Northern teen honored at dinner

Oct. 03, 2013 @ 10:14 PM

For Tyree Green, the Boys & Girls Club in Vance County is a hopeful place in a community full of negativity.

The 15-year-old sophomore at Northern Vance High School said the after-school program was his lifeline.

“I can explore opportunities and just be who I am,” he said.

Green was recognized as the Youth of the Year at Thursday night’s third annual dinner for the Boys & Girls Clubs of North Central North Carolina, which is in its eighth year.

The local Boys & Girls Club traces back to a community forum in 2005 at the Greater Little Zion United Holiness Church.

“The meeting was called together to figure out what to do about all the crime in the city,” said Elaine Chavis-Young, the first president of the Vance County chapter.

She said at the time, the community lacked a positive and accessible organization for youth.

Chavis-Young suggested the creation of a Boys & Girls Club at the meeting and one year later the Boys & Girls Clubs of North Central North Carolina was incorporated with 501(c)(3) status.

The Franklin County chapter opened in 2006 at the former Riverside Elementary School in Louisburg followed by the Vance County chapter. The Vance chapter began in 2007 at Rollins Elementary, Yancey Elementary and later Pinkston Street Elementary. It is now housed in the former Clark Street Elementary building.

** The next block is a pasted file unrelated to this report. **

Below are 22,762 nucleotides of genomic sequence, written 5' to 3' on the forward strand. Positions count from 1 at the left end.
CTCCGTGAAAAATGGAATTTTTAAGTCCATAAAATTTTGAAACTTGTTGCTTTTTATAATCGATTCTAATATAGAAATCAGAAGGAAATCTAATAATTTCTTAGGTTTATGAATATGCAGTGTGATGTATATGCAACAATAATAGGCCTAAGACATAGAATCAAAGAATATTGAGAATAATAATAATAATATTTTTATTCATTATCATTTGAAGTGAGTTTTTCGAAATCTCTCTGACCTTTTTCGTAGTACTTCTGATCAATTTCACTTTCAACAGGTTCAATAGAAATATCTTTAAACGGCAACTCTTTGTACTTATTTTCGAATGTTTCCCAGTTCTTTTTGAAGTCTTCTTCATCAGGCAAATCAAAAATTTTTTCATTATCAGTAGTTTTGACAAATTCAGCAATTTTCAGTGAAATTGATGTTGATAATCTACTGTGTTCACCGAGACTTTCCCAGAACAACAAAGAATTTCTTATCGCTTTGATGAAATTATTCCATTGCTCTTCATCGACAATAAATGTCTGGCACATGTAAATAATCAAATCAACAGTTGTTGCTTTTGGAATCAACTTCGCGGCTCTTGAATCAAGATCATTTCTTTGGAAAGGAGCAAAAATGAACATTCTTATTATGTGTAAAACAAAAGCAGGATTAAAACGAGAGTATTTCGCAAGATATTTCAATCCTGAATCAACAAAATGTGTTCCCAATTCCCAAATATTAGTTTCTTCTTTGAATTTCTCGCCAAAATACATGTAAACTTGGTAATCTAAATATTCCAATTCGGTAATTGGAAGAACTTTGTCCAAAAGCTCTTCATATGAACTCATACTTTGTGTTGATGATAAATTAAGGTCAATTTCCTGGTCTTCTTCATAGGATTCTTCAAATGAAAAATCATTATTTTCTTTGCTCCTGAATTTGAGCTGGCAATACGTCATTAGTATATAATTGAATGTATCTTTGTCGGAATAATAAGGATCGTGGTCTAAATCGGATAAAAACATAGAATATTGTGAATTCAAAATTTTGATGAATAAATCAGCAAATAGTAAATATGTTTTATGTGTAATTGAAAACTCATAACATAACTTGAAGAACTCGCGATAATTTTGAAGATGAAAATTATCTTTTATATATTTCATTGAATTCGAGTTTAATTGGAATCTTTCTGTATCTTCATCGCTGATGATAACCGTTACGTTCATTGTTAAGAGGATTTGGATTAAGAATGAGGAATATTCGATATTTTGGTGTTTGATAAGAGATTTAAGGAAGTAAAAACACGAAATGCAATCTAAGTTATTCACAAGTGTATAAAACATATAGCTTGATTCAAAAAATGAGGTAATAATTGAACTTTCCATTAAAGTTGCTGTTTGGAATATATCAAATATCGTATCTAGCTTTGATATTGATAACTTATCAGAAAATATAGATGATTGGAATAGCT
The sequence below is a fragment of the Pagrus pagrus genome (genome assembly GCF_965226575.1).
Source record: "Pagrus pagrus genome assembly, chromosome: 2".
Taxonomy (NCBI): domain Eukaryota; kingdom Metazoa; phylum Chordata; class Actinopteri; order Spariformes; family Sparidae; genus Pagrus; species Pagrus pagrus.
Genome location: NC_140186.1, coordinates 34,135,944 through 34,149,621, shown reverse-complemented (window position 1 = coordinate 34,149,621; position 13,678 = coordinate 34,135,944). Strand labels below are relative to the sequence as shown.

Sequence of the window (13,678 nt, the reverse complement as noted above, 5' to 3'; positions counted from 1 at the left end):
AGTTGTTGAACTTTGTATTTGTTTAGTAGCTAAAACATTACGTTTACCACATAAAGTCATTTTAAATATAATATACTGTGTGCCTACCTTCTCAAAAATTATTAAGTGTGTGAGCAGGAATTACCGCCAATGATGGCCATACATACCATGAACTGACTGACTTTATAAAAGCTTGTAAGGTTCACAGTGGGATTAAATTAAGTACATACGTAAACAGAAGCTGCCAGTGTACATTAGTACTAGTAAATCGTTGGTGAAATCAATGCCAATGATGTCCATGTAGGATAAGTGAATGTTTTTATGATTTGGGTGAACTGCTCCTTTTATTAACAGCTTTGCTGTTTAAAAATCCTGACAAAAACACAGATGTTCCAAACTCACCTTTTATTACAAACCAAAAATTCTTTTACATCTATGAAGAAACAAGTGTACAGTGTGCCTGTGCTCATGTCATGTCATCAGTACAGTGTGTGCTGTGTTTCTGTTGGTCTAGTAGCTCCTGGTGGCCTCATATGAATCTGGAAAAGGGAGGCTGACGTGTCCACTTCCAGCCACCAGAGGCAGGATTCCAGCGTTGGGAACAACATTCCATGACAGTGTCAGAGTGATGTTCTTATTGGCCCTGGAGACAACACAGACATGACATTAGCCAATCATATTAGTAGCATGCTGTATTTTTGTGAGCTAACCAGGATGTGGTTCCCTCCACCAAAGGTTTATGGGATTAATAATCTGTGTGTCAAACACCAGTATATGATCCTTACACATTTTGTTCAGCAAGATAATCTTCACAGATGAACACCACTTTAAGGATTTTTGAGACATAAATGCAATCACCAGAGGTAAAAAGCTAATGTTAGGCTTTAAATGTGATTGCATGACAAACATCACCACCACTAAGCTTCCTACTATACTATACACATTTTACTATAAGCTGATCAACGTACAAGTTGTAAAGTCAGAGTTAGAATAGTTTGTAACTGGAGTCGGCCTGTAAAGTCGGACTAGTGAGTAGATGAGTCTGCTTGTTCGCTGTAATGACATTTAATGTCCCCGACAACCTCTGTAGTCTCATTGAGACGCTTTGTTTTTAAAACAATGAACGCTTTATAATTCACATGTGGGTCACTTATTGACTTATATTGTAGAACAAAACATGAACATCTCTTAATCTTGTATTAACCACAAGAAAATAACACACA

The Granville County chapter opened last September in Mary Potter Middle School.

Representative Bobbie Richardson was the guest speaker at the club’s annual dinner, which kicked off its fundraising campaign.

She emphasized the importance of the Boys and Girls Club with a simple message: “Continue to invest now, or pay later.”

“I think we must provide a nurturing environment,” said Richardson, who recently retired as the director of Exceptional Children Programs at Vance County Schools.

“I think we must provide them a sense of love and belonging and a sense of security. We must provide a positive climate for children and then children will grow to learn to become good citizens.”

The Boys & Girls Club of North Central North Carolina faced the possibility of closure in June 2012 during a period of financial hardship.

“Donations were down, some foundations changed their focused and our grants became more competitive,” said interim chief professional officer April Scott. “All of that seemed to hit us at the same time.”

But a $75,000 donation from Goodwill Industries, along with several other large donations, enabled the non-profit to keep its doors open.

Before the organization experienced financial issues, the Vance County location served around 120 kids per day. Now, the average daily attendance is around 60-65 children.

Still, Scott remains optimistic.

“We are hoping to be able to get back where we were,” she said. “It appears we are on the path back to our normal operating schedule.”


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